We all had a great time at SES Chicago last week, answering questions and getting feedback.

One of the sessions I participated in was Images and Search Engines, and the panelists had great information about using images on your site, as well as on optimizing for Google Image search.

Ensuring visitors and search engines know what your content is about
Images on a site are great -- but search engines can't read them, and not all visitors can. Make sure your site is accessible and can be understood by visitors viewing your site with images turned off in their browsers, on mobile devices, and with screen readers. If you do that, search engines won't have any trouble. Some things that you can do to ensure this:

  • Don't put the bulk of your text in images. It may sound simple, but the best thing you can do is to put your text into well, text. Reserve images for graphical elements. If all of the text on your page is in an image, it becomes inaccessible.
  • Take advantage of alt tags for all of your images. Make sure the alt text is descriptive and unique. For instance, alt text such as "picture1" or "logo" doesn't provide much information about the image. "Charting the path of stock x" and "Company Y" give more details.
  • Don't overload your alt text. Be descriptive, but don't stuff it with extra keywords.
  • It's important to use alt text for any image on your pages, but if your company name, navigation, or other major elements of your pages are in images, alt text becomes especially important. Consider moving vital details to text to ensure all visitors can view them.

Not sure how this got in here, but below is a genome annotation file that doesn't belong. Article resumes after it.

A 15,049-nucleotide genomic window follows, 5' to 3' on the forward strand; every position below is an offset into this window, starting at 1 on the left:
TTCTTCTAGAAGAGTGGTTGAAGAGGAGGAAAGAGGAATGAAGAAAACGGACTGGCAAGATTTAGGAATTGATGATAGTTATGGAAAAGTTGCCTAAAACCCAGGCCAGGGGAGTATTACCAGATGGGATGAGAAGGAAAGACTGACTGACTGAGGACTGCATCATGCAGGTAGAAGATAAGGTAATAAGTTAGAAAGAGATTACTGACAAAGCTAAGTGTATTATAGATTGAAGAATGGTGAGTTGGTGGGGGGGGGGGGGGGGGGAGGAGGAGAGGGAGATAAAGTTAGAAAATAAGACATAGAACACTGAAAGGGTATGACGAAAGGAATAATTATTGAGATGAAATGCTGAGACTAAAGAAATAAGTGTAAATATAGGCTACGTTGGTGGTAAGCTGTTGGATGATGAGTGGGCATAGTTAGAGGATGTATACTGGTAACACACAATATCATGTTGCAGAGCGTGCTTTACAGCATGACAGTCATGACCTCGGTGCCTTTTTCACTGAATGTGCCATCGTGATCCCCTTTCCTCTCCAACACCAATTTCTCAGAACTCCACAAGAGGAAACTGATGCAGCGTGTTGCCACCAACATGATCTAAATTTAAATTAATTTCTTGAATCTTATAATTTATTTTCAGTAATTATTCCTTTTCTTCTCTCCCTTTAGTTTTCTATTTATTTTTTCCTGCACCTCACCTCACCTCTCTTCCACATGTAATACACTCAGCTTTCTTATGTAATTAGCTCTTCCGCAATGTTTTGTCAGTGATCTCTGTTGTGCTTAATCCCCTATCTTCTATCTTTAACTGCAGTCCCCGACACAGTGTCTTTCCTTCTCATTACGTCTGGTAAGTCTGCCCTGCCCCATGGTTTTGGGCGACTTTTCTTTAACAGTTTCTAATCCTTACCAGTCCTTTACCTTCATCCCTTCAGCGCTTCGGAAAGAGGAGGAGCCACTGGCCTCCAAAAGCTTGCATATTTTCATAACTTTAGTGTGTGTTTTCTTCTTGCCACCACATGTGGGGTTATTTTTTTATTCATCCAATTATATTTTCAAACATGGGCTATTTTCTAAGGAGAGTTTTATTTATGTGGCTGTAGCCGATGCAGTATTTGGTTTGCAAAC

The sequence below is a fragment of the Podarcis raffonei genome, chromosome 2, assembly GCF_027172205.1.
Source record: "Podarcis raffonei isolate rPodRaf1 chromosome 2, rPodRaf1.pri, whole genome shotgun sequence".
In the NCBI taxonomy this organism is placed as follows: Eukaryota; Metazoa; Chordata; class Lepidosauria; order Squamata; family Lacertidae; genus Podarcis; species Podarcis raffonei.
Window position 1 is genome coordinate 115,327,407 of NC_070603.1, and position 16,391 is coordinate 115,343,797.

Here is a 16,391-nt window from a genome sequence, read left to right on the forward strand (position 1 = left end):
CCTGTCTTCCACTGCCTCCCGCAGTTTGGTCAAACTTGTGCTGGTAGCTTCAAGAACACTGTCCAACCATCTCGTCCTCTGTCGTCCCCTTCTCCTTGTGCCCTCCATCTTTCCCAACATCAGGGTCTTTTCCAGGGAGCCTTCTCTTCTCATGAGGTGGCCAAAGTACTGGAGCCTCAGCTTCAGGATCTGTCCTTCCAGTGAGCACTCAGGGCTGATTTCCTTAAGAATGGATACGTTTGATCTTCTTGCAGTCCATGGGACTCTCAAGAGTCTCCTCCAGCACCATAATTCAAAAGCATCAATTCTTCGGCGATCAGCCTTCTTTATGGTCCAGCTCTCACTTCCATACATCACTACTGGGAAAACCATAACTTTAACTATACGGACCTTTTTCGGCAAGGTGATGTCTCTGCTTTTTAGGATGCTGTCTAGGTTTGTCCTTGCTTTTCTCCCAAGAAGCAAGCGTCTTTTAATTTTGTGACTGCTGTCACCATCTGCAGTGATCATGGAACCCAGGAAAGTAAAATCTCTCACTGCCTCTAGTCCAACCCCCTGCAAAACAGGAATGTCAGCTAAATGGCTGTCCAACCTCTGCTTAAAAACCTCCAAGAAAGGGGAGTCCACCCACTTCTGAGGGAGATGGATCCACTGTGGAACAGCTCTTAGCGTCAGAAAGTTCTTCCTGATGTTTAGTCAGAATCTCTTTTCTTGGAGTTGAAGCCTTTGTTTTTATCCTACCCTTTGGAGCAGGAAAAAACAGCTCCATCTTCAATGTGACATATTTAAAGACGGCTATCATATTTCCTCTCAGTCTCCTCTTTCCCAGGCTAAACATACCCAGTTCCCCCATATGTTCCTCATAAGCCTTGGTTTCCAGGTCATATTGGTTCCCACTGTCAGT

• Look at the image-to-text ratio on your page. How much text do you have? One way of looking at this is to look at your site with images turned off in your browser. What content can you see? Is the intent of your site obvious? Do the pages convey your message effectively?

Taking advantage of Image search
The panelists pointed out that shoppers often use Image search to see the things they want to buy. If you have a retail site, make sure that you have images of your products (and that they can be easily identified with alt text, headings, and textual descriptions). Searchers can then find your images and get to your site.

One thing that can help your images be returned for results in Google Image search is opting in to enhanced image search in webmaster tools. This enables us to use your images in the Google Image Labeler, which harnesses the power of the community for adding metadata to your images.

Someone asked if we have a maximum number of images per site that we accept for the Image Labeler. We don't. You can opt in no matter how many, or how few, images your site has.

Update: More information on using images can be found in our Help Center.